About a week ago, Donald Trump advised people to "study the late Senator Joseph McCarthy."  It turns out that I have been thinking about Joe McCarthy, although not quite for the reasons Trump says we should.  I was looking at an essay by Daniel Bell, originally published in 1953 and reprinted in The End of Ideology (1960).  In it, he said "the tendency to convert concrete issues into ideological problems, to invest them with moral color and high emotional charge, is to invite conflicts which can only damage a society.  ... It has been one of the glories of the United States that politics has always been a pragmatic give-and-take rather than a series of wars-to-the-death."  The second sentence reflects a conventional view of American politics, but on reflection it doesn't seem convincing.  Of course, there has been a lot of pragmatic give and take, but compared to other countries Americans seem to have had a tendency to invest issues with "moral color and high emotional charge."  For example, alcohol had been widely used in American society for centuries, but was completely banned in 1920.  I don't think anything like this happened elsewhere--there was a strong temperance movement in Britain, but it never came close to achieving prohibition, even thought that would just have taken an ordinary act of parliament, while in the United States it required a constitutional amendment.  A lot of people must have felt very strongly to devote that much effort to the cause and not to be satisfied with anything less than complete prohibition. 

This example shows a problem with Bell's first sentence.  An issue can have moral and emotional charge without being part of an ideology:  that is, "an all-inclusive system of comprehensive reality" (quoting Bell again, this time "The End of Ideology in the West").  Prohibition wasn't an ideology like socialism--it was a position on one issue.  I happened to run across a 1974 article by Samuel Huntington which made this distinction, observing that "highly systematized ideologies . . . have been notably absent from the American scene.  But it is a mistake to move from this truth to the assumption that political ideals have played a less important role in the United States than in Europe. . . . American politics has been characterized by less sophisticated political theory and more intense political beliefs than most other societies."

Bell concluded his essay on McCarthy by suggesting that the conflict would pass pretty quickly.  He was right about that.  In contrast, for at least the last decade the United States has been repeating the same conflicts, like those over immigration and health care, without coming closer to a resolution.   I wonder if what has made recent conflicts so enduring is that the traditional "moral color" of American politics has come to be combined with ideology. 

Sunday, August 19, 2018

It's the rich wot gets the gravy

"If ______ is elected President, do you think the policies of his/her administration will favor the rich, favor the middle class, favor the poor, or will they treat all groups the same?"

                                                   Rich          Middle         Poor      Same      DK
Aug 2007   John Edwards            30%          24%            9%         18%      19%
Mar 2008   Hillary Clinton           23%          29%          13%         28%       7%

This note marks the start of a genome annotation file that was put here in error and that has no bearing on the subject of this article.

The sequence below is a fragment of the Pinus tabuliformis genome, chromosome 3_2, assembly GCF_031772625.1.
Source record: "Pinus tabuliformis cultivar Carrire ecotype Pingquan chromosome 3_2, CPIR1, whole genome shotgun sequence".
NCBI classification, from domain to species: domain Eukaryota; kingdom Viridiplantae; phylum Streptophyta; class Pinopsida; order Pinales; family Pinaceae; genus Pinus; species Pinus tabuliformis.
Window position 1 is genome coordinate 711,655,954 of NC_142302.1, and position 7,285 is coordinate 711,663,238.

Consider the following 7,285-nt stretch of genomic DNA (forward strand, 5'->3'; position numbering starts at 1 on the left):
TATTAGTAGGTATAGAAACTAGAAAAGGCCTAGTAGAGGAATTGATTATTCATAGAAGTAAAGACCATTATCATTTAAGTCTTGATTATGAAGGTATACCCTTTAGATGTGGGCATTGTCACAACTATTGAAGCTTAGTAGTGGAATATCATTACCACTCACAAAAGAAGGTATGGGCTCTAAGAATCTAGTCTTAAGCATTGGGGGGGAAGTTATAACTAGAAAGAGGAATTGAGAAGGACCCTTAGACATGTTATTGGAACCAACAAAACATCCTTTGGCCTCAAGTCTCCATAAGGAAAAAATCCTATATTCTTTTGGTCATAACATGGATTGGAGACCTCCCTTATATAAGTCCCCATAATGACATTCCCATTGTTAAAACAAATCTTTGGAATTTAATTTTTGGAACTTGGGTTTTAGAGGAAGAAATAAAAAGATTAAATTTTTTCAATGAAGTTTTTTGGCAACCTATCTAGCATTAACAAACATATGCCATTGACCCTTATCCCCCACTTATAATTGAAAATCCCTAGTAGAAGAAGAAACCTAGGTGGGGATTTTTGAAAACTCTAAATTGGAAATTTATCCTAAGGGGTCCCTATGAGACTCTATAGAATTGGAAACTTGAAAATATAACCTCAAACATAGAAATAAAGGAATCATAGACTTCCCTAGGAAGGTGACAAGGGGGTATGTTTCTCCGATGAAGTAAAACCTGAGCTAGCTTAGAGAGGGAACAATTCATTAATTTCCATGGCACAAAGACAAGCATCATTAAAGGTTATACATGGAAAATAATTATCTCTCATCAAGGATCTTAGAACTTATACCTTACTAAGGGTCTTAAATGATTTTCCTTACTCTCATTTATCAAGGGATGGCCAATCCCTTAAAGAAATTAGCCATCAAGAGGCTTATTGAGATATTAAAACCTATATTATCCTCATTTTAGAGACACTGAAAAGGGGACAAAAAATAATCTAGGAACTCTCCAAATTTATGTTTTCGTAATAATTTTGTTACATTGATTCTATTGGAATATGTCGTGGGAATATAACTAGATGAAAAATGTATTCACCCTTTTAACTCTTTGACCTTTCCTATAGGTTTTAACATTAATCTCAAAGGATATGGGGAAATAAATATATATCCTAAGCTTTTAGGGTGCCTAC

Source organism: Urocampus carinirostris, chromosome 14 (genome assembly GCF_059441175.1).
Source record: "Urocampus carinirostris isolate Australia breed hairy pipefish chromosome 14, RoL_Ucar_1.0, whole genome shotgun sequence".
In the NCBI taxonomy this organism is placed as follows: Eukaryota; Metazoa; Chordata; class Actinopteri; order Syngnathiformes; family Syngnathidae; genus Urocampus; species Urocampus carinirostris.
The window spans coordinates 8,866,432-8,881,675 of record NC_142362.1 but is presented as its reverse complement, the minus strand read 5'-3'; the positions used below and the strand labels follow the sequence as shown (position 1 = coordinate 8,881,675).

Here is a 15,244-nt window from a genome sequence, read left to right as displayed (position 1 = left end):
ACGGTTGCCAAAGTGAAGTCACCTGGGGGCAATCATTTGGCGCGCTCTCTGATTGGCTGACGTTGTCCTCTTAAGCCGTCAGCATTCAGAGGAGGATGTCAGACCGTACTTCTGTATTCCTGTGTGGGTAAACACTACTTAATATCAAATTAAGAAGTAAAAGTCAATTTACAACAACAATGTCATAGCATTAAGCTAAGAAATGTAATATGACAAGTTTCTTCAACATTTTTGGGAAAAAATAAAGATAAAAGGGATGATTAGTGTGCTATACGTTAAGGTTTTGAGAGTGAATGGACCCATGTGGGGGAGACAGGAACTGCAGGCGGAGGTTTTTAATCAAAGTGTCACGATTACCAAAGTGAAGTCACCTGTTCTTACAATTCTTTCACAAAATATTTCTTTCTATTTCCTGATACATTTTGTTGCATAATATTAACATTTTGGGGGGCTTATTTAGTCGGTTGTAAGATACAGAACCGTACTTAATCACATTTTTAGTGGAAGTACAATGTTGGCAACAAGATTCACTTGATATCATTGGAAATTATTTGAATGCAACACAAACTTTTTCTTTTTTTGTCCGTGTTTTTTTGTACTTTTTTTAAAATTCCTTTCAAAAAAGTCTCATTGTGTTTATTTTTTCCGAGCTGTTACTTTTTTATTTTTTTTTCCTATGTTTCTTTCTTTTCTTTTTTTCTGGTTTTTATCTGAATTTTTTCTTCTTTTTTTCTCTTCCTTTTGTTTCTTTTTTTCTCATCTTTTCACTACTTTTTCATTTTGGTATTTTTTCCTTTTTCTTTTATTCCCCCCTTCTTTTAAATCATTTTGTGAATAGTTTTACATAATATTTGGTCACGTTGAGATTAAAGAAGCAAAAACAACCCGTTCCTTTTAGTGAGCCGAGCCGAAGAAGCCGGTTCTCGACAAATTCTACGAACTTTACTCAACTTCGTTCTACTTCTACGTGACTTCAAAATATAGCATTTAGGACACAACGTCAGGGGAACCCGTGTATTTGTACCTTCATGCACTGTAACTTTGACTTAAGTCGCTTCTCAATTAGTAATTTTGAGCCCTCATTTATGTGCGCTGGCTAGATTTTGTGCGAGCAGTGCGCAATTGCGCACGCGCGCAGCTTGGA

Mar 2008   Barack Obama           13%          30%           18%        33%        6%
Mar 2008   John McCain              53%          16%           0             23%        8%
Oct  2008   McCain                       59%          11%            3%        21%         6%
Oct  2008   Obama                          8%          38%           22%       24%         8%
Jul   2012   Mitt Romney               53%          11%             2%       30%         4%
Sep  2012  Obama                          12%          26%          22%        30%       10%
Sep  2012  Romney                        53%            8%            1%        33%          6%
Sep  2012  Obama                            9%           27%          31%       26%          7%
Oct  2016   Donald Trump             57%           14%            1%       27%          1%
Oct  2016   Clinton                         37%           24%          14%       22%          3%

The figures for the Republicans--McCain, Romney, and Trump--are just about the same, with between 53 and 59 percent saying their policies would favor the rich, but there are substantial differences among the Democrats.  With Obama, between 9 and 13 percent said his policies would favor the rich; with Hillary Clinton, it was 23% in 2008 and 37% in 2016.  I had a post about a similar question that was asked in 2008 and June-July 2016, which also showed that McCain and Trump were just about the same but that Clinton was substantially different from Obama.  I said "One possibility is that it's a fixed part of her image--maybe people are thinking of the well-compensated speeches she's made to Wall Street firms.  Another possibility is that the contrast with Bernie Sanders made people think of her as more favorable to rich, and that as people start focusing on the contrast with Trump perceptions will change...."  We can rule the second one out given the results of the October 2016 survey (it was taken less than two weeks before the election).  However, it wasn't completely fixed--it was there in 2008 and stronger in 2016. 

The pattern doesn't fit the way that the different candidates have usually been depicted in the media.   In 2008, Clinton was usually presented as down-to-earth and Obama as a bit of an elitist (sometimes even "professorial".  And there have been many stories contrasting the conventional businessman Romney with the "populist" Trump, who sometimes talked about an infrastructure program or closing tax loopholes that benefited "the hedge fund guys." 

[Data from the Roper Center for Public Opinion Research]